What Is a Gray Box?
Gray box refers to the testing of software where there is some limited knowledge of its internal workings. Gray box testing is an ethical hacking technique where the hacker has to use limited information to identify the strengths and weaknesses of a target's security network.
- Gray box testing is a technique for discovering software bugs or finding exploits, where some limited knowledge about the underlying software is known in advance.
- This form of "ethical hacking" allows software developers to create fixes and patches to prevent malicious attackers from utilizing these exploits.
- Gray box testing is essentially a blend of white box (full-knowledge) and black box (no-knowledge) methodologies.
Understanding Gray Boxes
Gray box is the hybrid of white box testing, where the tester examines the internal logic and structure of the software’s code, and black box testing, where the tester knows nothing about the software’s code. To understand gray box testing, we must first understand black box testing and white box testing.
Black Box and White Box Testing
Black box testing looks at nothing more than inputs by the user and what output the software produces given those inputs. Black box testing does not require any knowledge of programming language or other technical details. It is a type of high-level testing used in system testing and acceptance testing. Software engineers require a software requirement specification (SRS) document to perform black box testing. This testing takes an end-user perspective where the black box tester does not know how the outputs are generated from the inputs.
White box testing requires in-depth knowledge of the techniques and platforms used to build software, including the relevant programming language. It is a type of low-level testing used in unit testing and indication testing. Software engineers need to understand the programming language used to create the application so they can understand its source code. White box testing’s primary purposes are to strengthen security, examine how inputs and outputs flow through the application, and improve design and usability. When a white box tester does not get the expected output from a given input, the result is considered to be a bug that needs to be fixed.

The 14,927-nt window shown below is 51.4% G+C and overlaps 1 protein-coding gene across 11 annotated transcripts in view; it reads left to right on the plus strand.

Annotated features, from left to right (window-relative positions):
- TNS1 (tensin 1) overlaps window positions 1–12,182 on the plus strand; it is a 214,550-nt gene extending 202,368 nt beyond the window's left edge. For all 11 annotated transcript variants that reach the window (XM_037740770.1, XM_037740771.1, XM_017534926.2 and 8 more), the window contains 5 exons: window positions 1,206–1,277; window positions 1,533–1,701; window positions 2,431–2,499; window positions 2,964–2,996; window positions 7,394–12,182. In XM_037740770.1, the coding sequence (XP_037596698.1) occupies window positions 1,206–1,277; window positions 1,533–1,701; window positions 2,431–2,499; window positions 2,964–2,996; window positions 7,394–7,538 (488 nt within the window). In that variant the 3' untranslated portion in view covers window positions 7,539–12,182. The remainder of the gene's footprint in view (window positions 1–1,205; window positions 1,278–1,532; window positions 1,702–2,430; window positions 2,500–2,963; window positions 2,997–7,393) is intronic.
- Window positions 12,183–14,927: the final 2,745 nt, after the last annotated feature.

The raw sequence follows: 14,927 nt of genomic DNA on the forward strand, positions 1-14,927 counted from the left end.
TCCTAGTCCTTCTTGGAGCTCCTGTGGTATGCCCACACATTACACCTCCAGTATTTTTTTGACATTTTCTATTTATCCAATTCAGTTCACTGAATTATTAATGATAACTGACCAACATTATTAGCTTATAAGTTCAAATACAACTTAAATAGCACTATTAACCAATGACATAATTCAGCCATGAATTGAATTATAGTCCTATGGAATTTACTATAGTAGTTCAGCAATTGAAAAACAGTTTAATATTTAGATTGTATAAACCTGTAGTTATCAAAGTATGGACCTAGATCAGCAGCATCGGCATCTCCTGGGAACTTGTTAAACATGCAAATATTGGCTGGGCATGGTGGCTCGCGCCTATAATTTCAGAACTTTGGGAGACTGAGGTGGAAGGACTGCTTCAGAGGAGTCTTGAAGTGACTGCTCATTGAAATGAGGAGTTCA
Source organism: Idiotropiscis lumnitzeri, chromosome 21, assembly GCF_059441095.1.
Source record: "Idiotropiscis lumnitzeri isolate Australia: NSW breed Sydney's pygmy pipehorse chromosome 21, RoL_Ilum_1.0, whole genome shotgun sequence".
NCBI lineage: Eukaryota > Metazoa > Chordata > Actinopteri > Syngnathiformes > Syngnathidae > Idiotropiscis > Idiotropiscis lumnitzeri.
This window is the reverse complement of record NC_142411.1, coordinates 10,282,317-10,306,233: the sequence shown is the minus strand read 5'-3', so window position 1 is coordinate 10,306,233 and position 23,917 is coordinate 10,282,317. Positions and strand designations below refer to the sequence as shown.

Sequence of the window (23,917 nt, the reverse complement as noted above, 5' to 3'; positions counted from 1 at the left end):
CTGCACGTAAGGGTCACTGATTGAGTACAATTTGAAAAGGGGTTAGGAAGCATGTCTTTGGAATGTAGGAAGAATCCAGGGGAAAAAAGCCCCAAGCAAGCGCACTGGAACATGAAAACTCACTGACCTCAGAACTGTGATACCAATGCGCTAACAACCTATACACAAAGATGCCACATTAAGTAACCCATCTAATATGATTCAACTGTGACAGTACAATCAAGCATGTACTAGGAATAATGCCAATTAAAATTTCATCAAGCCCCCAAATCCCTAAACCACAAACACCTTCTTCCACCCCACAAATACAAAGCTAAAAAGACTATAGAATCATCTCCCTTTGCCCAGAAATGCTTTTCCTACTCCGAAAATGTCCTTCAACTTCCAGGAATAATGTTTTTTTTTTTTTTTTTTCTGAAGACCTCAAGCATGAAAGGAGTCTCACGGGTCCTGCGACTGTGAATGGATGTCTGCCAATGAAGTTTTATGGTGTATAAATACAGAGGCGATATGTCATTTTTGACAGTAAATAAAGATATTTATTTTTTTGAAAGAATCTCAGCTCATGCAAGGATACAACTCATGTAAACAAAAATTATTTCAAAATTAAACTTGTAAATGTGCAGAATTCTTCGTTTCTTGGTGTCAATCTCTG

How Gray Box Testing Works
Gray box testing includes important components of both black and white box testing to get a better result than either could obtain alone. Both end users and developers perform gray box testing with limited (partial) knowledge of an application’s source code. Gray box testing can be manual or automated. It is more comprehensive and more time consuming than black box testing, but not as comprehensive or time consuming as white box testing. Gray box testers require detailed design documents.
Gray box testing involves identifying inputs, outputs, major paths, and subfunctions. It then moves on to developing inputs and outputs for subfunctions, executing test cases for subfunctions, and verifying those results.
Gray Box Example
A gray box tester might check and fix the links on a website. If a link doesn't work, the tester changes the HTML code to try to make the link work, then rechecks the user interface to see if the link works. A gray box tester might also test an online calculator. The tester would define inputs—mathematical formulas such as 1+1, 2*2, 5-4, and 15/3—then check to see that the calculator provides the correct outputs given those inputs. The gray box tester has access to the calculator’s HTML code and can change it if any errors are identified.
Gray box testing looks at both the application’s user interface, or presentation layer, and its internal workings, or code. It is mainly used in integration testing and penetration testing but it is not suitable for algorithm testing. Gray box testing is generally used to test an application’s user interface, security, or online functionality through techniques such as matrix testing, regression testing, orthogonal array testing, and pattern testing. Gray box testers are most likely to identify context-specific problems.
“Gray” refers to the tester’s partial ability to see the application’s internal workings. “White” refers to the ability to see through the software’s interface to its inner workings, and “black” refers to the inability to see the software’s internal workings. Gray box testing is sometimes called translucent testing, while white box testing is sometimes called clear testing and black box testing may also be called opaque testing.